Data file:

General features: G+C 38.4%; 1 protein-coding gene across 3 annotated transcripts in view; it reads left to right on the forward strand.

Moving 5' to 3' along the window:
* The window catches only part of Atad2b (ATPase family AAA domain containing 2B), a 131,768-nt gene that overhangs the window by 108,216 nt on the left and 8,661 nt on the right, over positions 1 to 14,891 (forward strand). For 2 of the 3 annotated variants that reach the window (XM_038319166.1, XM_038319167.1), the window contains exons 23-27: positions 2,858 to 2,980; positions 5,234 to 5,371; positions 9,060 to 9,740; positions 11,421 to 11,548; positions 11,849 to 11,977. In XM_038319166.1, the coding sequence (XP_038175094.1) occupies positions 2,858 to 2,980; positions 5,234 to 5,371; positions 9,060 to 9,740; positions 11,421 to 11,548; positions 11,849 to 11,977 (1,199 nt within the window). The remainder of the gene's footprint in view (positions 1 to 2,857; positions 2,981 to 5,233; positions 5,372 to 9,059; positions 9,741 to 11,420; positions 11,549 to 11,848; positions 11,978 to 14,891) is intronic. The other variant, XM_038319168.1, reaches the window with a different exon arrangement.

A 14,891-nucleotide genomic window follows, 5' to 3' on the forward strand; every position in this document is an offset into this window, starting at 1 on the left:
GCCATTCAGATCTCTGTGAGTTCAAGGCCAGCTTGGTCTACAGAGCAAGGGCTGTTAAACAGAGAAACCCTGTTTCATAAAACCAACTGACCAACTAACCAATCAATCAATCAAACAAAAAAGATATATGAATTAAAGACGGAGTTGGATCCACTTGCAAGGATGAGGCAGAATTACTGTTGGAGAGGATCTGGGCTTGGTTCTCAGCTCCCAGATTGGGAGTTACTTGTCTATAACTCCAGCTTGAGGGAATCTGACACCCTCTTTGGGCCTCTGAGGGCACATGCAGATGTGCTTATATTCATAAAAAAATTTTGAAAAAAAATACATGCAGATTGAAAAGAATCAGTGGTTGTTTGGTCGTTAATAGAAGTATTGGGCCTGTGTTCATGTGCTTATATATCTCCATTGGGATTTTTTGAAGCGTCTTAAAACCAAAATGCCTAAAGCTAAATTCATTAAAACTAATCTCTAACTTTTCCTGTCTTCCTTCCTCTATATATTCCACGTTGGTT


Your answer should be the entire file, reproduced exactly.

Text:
General features: G+C 38.4%; 1 protein-coding gene across 3 annotated transcripts in view; it reads left to right on the forward strand.

Moving 5' to 3' along the window:
* The window catches only part of Atad2b (ATPase family AAA domain containing 2B), a 131,768-nt gene that overhangs the window by 108,216 nt on the left and 8,661 nt on the right, over positions 1 to 14,891 (forward strand). For 2 of the 3 annotated variants that reach the window (XM_038319166.1, XM_038319167.1), the window contains exons 23-27: positions 2,858 to 2,980; positions 5,234 to 5,371; positions 9,060 to 9,740; positions 11,421 to 11,548; positions 11,849 to 11,977. In XM_038319166.1, the coding sequence (XP_038175094.1) occupies positions 2,858 to 2,980; positions 5,234 to 5,371; positions 9,060 to 9,740; positions 11,421 to 11,548; positions 11,849 to 11,977 (1,199 nt within the window). The remainder of the gene's footprint in view (positions 1 to 2,857; positions 2,981 to 5,233; positions 5,372 to 9,059; positions 9,741 to 11,420; positions 11,549 to 11,848; positions 11,978 to 14,891) is intronic. The other variant, XM_038319168.1, reaches the window with a different exon arrangement.

A 14,891-nucleotide genomic window follows, 5' to 3' on the forward strand; every position in this document is an offset into this window, starting at 1 on the left:
GCCATTCAGATCTCTGTGAGTTCAAGGCCAGCTTGGTCTACAGAGCAAGGGCTGTTAAACAGAGAAACCCTGTTTCATAAAACCAACTGACCAACTAACCAATCAATCAATCAAACAAAAAAGATATATGAATTAAAGACGGAGTTGGATCCACTTGCAAGGATGAGGCAGAATTACTGTTGGAGAGGATCTGGGCTTGGTTCTCAGCTCCCAGATTGGGAGTTACTTGTCTATAACTCCAGCTTGAGGGAATCTGACACCCTCTTTGGGCCTCTGAGGGCACATGCAGATGTGCTTATATTCATAAAAAAATTTTGAAAAAAAATACATGCAGATTGAAAAGAATCAGTGGTTGTTTGGTCGTTAATAGAAGTATTGGGCCTGTGTTCATGTGCTTATATATCTCCATTGGGATTTTTTGAAGCGTCTTAAAACCAAAATGCCTAAAGCTAAATTCATTAAAACTAATCTCTAACTTTTCCTGTCTTCCTTCCTCTATATATTCCACGTTGGTT